Saturday, April 29, 2017

Welcome to WonderSwan World: Rainbow Islands Putty's Party

Before you get too excited about this portable reimagining of Taito's classic quarter-muncher--and Bubble Bobble sequel--from 1987, I have to share the following, potentially buzz-killing details:

* A company called DigitalWare developed this version of Rainbow Islands. Besides Putty's Party, the only other releases on its resume are a small handful of "Simple" series games for the PS2 and DS. (In other words, neither legendary developer Fukio Mitsuji nor anyone else at Taito had a hand in this "port.")

* Less damning than the above, but still plenty relevant to this conversation: a company called MegaHouse published Putty's Party (in 2000). The only other games it helped bring to the masses are another WonderSwan game (Tetsujin 28-gou) and a trio of fairly random, Japan-only DS titles.

* Unlike basically every other Rainbow Islands game around, Putty's Party is rendered in black, white and a few shades of gray.

* As far as I'm aware, Putty's Party doesn't include all 10 of the arcade original's islands.

Sorry for that last "as far as I'm aware" bit, but up 'til now I've only been able to complete the game's first four islands (Darius, Doh's, Insect and Monster)--which, intriguingly, can be tackled in any order.

Unfortunately, simply finishing those islands doesn't cause any new ones to appear. My gut tells me more are revealed if you manage to nab all seven collectible diamonds on each of the initial isles, but I can't say that with any certainty since I've yet to accomplish that far-from-simple feat.

As for what I think of the stages I have experienced, well, let's start with a positive impression. An obvious one is that Rainbow Islands: Putty's Party is played with the WonderSwan system held sideways, so its screen is oriented vertically. That may sound gimmicky, but it's not. In this game, as in others made for Bandai's would-be GameBoy competitor, it lets you see quite a bit more of the playfield than you would if everything were depicted horizontally.

Speaking of which, the playfields in Putty's Party--as well as every other visual aspect of the game, really--are surprisingly impressive. I want to call them "arcade perfect" besides their lack of color, but I'm not sure that's technically true. Regardless, they look better than most Rainbow Islands ports of the time. (I'm also rather fond of the manga-inspired intermission screens that follow every stage, I've got to say. They're completely static, but they're also well-drawn and add a welcome bit of flair to this release.)

One caveat I've got to add to the above: the protagonist Putty's sprite isn't quite up to snuff, in my opinion.

Another component of Putty's Party that disappoints, at least at first, is its controls. I've always thought the arcade original seemed kind of stiff, especially while executing jumps, but this WonderSwan version feels even more rigid. It's also noticeably slower than its quarter-munching predecessor, which is sure to increase the annoyance felt by some players.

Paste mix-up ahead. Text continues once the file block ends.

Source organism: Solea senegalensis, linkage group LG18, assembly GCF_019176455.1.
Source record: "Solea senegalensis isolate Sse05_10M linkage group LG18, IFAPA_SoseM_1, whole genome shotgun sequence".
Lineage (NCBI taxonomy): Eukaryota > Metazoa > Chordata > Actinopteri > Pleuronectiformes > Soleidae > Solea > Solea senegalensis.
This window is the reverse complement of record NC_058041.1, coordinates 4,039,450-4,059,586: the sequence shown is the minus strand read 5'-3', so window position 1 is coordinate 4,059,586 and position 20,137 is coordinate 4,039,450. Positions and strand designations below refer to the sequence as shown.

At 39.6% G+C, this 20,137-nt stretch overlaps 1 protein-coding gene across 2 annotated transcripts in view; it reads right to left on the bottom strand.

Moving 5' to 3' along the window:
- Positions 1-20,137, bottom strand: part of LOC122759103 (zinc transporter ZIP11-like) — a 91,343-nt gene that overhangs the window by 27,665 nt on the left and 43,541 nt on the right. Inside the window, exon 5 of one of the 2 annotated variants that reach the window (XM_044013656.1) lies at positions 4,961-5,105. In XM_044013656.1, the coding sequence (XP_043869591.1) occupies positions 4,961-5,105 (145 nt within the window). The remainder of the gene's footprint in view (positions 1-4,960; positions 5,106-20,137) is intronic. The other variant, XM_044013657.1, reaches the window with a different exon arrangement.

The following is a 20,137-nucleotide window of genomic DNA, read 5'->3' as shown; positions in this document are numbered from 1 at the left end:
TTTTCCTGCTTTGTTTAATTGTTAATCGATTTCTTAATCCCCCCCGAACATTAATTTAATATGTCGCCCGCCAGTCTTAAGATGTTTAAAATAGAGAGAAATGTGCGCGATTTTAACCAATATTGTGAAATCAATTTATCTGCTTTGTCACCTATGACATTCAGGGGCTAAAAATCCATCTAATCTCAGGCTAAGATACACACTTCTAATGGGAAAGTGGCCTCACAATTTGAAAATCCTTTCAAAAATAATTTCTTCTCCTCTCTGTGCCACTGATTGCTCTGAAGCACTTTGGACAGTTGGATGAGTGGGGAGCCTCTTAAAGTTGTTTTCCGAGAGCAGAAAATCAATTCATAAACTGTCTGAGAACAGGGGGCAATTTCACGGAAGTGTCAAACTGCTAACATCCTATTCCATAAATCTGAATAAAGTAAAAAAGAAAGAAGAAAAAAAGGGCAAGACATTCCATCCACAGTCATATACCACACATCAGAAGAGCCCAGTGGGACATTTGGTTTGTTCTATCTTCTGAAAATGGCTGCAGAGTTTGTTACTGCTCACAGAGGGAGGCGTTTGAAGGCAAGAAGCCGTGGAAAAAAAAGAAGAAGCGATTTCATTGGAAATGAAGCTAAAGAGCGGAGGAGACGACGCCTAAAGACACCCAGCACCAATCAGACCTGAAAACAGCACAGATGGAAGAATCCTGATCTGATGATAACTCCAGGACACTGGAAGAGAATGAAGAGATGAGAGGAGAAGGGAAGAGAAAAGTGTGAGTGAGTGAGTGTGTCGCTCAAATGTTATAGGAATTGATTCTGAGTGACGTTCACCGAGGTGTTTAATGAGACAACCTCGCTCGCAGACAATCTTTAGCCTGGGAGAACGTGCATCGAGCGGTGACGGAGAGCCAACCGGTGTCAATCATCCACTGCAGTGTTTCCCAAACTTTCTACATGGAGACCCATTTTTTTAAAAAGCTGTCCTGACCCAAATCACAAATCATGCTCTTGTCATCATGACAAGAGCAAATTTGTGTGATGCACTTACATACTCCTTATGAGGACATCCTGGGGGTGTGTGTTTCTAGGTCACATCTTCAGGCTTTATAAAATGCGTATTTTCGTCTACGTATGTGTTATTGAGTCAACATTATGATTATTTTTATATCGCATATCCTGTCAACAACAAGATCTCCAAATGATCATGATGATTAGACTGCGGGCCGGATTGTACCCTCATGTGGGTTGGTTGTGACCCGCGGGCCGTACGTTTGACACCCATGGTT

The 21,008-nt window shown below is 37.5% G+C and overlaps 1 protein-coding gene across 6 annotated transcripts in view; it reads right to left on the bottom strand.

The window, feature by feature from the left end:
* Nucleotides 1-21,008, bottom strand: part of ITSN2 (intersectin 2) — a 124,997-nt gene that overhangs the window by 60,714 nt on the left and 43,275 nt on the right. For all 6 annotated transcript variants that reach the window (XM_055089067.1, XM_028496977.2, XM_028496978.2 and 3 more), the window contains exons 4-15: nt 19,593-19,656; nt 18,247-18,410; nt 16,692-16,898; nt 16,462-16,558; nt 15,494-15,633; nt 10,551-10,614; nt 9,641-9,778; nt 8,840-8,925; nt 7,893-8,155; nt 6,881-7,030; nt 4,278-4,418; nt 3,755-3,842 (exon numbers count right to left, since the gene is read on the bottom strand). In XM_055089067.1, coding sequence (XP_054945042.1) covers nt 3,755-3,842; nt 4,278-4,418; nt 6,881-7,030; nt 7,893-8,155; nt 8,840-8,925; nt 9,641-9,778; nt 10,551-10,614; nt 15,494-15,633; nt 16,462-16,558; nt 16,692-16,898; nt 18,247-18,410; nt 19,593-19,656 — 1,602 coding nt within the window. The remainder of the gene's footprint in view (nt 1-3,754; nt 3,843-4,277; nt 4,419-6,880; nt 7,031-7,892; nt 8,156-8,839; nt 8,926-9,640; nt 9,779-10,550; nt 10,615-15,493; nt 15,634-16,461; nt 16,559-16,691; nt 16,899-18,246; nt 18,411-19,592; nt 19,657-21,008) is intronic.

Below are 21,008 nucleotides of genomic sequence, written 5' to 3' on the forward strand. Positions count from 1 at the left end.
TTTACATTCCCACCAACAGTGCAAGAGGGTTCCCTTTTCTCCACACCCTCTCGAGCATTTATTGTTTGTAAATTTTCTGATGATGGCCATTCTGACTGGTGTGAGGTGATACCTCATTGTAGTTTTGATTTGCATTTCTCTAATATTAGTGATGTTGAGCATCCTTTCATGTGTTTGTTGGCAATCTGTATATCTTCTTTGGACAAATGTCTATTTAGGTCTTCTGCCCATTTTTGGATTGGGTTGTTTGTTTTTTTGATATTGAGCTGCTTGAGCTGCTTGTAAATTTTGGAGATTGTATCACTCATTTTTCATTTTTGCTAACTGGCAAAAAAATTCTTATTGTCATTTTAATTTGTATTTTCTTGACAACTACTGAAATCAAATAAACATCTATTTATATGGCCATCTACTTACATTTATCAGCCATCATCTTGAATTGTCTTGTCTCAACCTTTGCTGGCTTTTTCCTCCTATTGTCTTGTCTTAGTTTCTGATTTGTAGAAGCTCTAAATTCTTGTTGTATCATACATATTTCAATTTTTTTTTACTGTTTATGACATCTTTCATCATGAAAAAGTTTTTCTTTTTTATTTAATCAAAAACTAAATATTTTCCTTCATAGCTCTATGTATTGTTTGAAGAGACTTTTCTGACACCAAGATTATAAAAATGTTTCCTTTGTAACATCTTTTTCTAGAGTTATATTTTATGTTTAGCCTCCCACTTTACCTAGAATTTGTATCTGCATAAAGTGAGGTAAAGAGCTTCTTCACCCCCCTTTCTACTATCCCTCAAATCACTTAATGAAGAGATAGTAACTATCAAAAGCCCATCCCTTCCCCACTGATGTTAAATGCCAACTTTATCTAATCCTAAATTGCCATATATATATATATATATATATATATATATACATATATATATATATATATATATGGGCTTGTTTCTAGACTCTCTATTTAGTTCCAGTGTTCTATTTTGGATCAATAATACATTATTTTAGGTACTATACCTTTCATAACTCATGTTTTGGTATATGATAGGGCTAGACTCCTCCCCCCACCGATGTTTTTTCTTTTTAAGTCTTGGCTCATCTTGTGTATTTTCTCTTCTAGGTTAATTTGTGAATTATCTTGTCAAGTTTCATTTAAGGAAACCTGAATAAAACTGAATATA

Here's the thing, though: after a while, and after accepting its existence, the stiff slowness of Putty's Party stopped bothering me. That's not to say I now "like" it, mind you, but I also don't hate it to the point of wanting to smash my WonderSwan Color to smithereens, so I'll call it a wash, if not exactly a plus.

I've also come around to another of this port's quirks--that being how the third (of four) level of each island offers up gameplay that's subtly and strangely different from what Rainbow Islands veterans are used to encountering.

For example, water starts flooding Insect Island's third stage basically from the word go, adding an element of tension that usually only pops up if you dillydally or otherwise take too long to reach an area's summit.

The third stage of Doh's Island, on the other hand, requires you to expose a secret door that acts as an exit rather than climb to a giant treasure chest in the sky to escape its clutches. (Note: at the moment, I don't really know what causes that door to appear, although I suspect the culprit is jumping onto a specific platform or dropping a rainbow onto one.)

Although curious, I wouldn't describe either of these additions as entirely welcome. Still, they provide a unique take on Rainbow Islands' traditional gameplay, so I it's hard to discount them completely.

Given all of the above, I'd warn against spending too much money on a copy of this game if you're at all uncertain you'll enjoy it due to its eccentricities. (I can't help but assume the majority of WonderSwan owners will not respond to them as favorably as I have.)

That said, if you've, say, spent time with Nintendo's Ice Climber and it didn't cause you to put a controller through a wall, and if you aren't horrified by the idea of a colorless Rainbow Islands, you could do worse than add Putty's Party to your WonderSwan collection.

See also: my first 'Welcome to WonderSwan World' post about the WonderSwan Color system

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